I tried gnocchi for the first time recently in a local restaurant and thought it was brilliant. Little tattie dumplings covered in cheese and garlic, awesome. As far as culinary revelations go I’m sure you’re picking your jaw off the floor as you read this, but put trust me, they’re the future!
OK, so I’m a bit behind the curve. I guess there’s always a first time to taste something even if it’s as common as gnocchi. But after trying it a few months ago I decided I thought I should have a bash at making it myself. It seemed simple enough; mix some tatties, flour and an egg, knead into a dough and then chop into the little dumplings and boil for a few minutes. How hard could that be?
The answer, of course, is not very difficult but very hard work! Especially if you make the mistake of trying to pass the potatoes through a sieve. If you’re thinking of doing that, don’t! It’s not worth it. Go buy a potato ricer or a packet of ready-made gnocchi instead. It took forever to squish it through the sieve with a wooden spoon. By which point my arms were very tired and I was fed up of the whole thing.
Thankfully once I’d done that life got a lot easier. The dough was simple and once rolled into a sausage, cut into chunks and then gently pushed onto a fork they really looked the part. Then the best bit about gnocchi, it tells you when it’s cooked! You just plonk them in boiling water and when they float to the surface they’re done. No excuses for overcooking.
I served it with a spicy tomato sauce that was a little bit too hot. Should have de-seeded the chilli first I think.
For the gnocchi:
250g plain flour
For the sauce:
1 tin of tomatoes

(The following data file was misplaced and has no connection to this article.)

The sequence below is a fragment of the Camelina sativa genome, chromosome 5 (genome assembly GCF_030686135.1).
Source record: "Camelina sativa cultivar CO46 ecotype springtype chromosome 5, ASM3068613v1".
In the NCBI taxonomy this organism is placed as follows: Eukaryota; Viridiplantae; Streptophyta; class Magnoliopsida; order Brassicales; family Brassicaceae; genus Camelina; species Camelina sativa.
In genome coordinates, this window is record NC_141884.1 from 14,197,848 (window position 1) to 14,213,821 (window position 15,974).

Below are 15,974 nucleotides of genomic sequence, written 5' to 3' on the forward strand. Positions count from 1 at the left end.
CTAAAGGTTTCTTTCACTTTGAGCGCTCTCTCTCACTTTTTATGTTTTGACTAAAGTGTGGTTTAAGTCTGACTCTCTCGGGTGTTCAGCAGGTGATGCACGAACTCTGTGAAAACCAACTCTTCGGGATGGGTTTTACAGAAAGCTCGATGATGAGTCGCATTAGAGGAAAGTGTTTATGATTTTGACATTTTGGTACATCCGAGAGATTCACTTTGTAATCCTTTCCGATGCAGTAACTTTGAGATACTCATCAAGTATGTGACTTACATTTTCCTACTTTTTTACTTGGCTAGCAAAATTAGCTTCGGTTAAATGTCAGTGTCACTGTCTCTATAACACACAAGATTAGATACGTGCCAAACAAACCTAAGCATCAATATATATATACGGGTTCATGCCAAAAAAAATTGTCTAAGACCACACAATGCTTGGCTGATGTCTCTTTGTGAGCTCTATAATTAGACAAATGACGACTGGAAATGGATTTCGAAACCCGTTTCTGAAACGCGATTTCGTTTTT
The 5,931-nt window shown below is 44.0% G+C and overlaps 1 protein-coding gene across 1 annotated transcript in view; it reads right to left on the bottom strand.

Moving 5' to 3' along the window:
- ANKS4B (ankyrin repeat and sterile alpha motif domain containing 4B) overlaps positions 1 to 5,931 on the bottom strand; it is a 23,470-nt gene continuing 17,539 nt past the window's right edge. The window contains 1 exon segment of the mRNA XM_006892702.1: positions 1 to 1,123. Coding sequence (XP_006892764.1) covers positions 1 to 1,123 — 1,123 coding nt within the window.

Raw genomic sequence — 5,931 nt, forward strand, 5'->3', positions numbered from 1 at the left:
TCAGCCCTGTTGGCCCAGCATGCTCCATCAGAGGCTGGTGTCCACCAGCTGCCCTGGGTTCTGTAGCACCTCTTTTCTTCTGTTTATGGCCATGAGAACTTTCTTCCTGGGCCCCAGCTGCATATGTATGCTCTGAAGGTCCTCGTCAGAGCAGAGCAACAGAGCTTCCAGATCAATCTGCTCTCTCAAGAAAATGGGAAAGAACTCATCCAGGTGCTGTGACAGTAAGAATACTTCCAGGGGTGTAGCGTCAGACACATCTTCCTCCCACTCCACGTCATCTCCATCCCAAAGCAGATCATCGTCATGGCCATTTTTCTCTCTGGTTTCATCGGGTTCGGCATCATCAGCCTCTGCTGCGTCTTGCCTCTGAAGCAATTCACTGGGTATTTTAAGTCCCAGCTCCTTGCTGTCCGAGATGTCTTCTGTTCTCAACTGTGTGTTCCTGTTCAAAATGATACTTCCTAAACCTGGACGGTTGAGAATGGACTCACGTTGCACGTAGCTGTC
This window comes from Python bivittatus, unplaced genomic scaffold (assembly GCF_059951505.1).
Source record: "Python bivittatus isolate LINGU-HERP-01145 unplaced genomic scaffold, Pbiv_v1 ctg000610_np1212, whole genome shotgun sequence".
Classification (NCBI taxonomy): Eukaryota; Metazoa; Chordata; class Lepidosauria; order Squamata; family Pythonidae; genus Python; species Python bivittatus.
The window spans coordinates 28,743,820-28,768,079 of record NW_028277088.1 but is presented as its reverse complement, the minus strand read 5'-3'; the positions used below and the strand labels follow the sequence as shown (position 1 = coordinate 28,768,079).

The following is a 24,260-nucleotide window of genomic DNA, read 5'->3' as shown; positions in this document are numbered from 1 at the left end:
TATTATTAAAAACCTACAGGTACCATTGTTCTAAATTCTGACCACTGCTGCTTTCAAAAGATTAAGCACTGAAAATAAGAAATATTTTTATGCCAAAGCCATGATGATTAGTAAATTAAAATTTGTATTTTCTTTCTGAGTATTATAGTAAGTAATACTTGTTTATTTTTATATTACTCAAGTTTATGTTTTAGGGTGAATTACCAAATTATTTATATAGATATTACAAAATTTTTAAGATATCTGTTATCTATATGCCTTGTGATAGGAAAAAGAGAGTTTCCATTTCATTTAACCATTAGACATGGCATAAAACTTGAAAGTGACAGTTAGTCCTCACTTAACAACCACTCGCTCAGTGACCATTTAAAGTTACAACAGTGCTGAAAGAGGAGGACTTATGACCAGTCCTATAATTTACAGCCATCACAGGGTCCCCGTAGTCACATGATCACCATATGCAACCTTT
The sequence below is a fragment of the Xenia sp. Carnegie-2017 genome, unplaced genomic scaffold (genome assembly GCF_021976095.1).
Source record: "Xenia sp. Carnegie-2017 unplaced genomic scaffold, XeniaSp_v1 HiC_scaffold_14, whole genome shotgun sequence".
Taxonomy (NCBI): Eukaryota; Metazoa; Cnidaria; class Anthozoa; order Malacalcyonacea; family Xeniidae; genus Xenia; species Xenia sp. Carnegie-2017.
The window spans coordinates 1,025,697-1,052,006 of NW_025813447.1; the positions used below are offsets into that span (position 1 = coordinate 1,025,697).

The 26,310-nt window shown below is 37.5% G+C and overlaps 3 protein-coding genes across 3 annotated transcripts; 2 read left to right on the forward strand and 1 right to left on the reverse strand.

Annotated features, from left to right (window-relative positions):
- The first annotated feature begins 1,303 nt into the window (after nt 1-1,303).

2 cloves of garlic, crushed and minced
Peel the tatties (a lot of recipes say boil them in the skins but I don’t see what difference it makes) and boil in salted water for 15 minutes until soft.
While the tatties are cooking get the sauce on.
Heat a saucepan and pour in a tin of chopped tomatoes, the garlic, chilli, oregano, salt and pepper.
Leave the sauce to simmer gently while you finish the gnocchi.
Drain and return to the heat to dry off.
Now you need to mash the tatties and there can’t be any lumps. Use a potato ricer or some other method but don’t bother passing it through a sieve unless you have strong arms and a lot of time.
Combine the flour, tatties and egg in a large bowl and mix into a dough.
Turn it onto a floured work surface and knead for a couple of minutes.
Roll the dough into a long, thin sausage (you might have to do this in a couple of sections) and cut into pieces about 3 cm long.
Using your thumb, gently press the gnocchi pieces onto the back of a fork.
Place them in salted boiling water for a few minutes. The gnocchi is cooked when it floats to the surface and you can remove it with a slotted spoon then set aside to dry off.
Add a squeeze of lemon juice to the sauce and finish with some chopped basil.
Mix the gnocchi into the sauce to heat through and then serve.